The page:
My Approach to Helping
I have been an educator for over 20 years, at Dartmouth College and now at UC Santa Barbara, so I'm very aware of how hard it is today for young adults and adolescents to prepare for their futures with hope as well as realism. Supporting young adults as they juggle school, work, and relationships, while fighting depression, anxiety, and addictions, is at the heart of my practice. So is coaching people in the fine arts of frustration-management,setting achievable goals, and nurturing creativity. I believe attunement is the most important factor in helping people to find courage and joy in living. This requires the awareness that each mind is unique. I also work with infants, and my training in infant observation has helped me become more sensitive to many different kinds of non-verbal expression, like tone, rhythm, and gesture.
More Info About My Practice
I don't take insurance. If you have insurance, however, your fee will be the same amount as your co-pay would be, for the same number of sessions your insurance company would allot you. My regular fee is $125/hour, but I also offer a sliding scale based on your housing costs and income per month. I practice Tuesdays, Thursdays and Saturdays.
Specific Issue(s) I'm Skilled at Helping With
Attunement is the key to the way I work. I find that it's a particularly important talent/skill when helping others make, or cope with, changes in their lives. Attunement requires awareness of the other person's states of mind and feeling, and his/her unique moods and rhythms. I focus on developing these states of awareness in myself but also in the people I work with. I help people develop the skills they need to enjoy and benefit from help and companionship.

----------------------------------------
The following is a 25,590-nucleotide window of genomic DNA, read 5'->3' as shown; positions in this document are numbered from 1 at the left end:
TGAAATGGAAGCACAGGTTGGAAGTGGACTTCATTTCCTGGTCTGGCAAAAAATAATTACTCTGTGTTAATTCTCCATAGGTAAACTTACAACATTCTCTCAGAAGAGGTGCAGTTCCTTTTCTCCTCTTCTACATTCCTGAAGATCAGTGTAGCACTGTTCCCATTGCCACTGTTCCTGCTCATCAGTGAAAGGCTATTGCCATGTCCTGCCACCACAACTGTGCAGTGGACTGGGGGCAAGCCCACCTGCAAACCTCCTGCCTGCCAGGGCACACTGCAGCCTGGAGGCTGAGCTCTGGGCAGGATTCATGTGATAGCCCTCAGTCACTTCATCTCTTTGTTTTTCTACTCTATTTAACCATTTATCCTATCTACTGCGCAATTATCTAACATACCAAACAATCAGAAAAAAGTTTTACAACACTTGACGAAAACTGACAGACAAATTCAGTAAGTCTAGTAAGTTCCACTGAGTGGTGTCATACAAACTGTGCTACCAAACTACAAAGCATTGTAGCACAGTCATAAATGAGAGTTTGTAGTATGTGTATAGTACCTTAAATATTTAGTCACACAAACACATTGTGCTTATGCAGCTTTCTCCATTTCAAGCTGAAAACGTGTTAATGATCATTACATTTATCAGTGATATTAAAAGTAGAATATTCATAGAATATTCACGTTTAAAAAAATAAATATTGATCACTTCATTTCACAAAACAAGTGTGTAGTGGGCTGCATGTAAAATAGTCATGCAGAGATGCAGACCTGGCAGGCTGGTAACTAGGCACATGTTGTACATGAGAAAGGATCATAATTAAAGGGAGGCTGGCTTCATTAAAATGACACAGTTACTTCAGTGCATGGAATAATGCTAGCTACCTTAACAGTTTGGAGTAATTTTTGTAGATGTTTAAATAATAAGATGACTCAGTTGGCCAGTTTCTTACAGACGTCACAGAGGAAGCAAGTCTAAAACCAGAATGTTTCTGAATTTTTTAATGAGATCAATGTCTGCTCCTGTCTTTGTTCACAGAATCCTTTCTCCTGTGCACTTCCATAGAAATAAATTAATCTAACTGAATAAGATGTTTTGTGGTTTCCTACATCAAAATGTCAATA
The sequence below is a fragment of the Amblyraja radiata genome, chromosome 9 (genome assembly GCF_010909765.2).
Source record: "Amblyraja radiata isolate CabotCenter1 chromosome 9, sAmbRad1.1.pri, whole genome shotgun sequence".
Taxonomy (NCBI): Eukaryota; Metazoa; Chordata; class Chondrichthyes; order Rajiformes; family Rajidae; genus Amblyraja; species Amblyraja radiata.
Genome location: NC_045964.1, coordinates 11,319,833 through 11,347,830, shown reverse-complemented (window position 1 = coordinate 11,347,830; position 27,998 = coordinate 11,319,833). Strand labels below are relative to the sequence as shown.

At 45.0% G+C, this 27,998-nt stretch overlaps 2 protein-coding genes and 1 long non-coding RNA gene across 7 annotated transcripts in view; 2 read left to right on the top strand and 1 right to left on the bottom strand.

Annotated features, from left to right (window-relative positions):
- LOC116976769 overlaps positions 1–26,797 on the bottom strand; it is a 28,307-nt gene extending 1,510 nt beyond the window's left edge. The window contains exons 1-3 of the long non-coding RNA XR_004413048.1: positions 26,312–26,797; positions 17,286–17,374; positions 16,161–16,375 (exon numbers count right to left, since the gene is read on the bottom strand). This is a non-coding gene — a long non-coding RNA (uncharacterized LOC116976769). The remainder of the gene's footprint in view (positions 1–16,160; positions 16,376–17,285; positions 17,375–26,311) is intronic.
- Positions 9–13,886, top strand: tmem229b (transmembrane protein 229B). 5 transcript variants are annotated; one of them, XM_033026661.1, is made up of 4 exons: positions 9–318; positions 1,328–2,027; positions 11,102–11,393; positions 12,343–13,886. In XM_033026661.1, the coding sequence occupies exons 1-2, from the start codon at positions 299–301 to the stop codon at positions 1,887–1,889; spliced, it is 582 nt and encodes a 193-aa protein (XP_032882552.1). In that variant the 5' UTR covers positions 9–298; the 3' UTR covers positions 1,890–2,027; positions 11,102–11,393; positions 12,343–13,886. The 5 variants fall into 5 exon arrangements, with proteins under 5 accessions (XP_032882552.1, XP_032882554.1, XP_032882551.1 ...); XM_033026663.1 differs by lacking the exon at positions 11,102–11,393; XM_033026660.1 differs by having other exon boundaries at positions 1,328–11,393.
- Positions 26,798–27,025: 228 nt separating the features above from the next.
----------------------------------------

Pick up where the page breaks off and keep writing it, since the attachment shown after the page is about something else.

My View on the Purpose of Psychotherapy
I don't think there's a single purpose to psychotherapy. But I think its most important gift is the reduction of mental isolation and the integration of emotion and thought, so that when we are overwhelmed, we can use as many parts of our brains/minds as possible to help us restore hopefulness and undo the paralyzing effects of fear and anxiety.
What I Love about Being a Psychotherapist
I love the work. I am deeply, deeply interested in my patients. I've taught at the undergraduate and graduate level for many years, and now as a psychoanalyst I find the communion I develop with my patients as rewarding than the advising I do as a professor. Participating in people's efforts to heal themselves and open up to new kinds of experience is a transformative experience for me.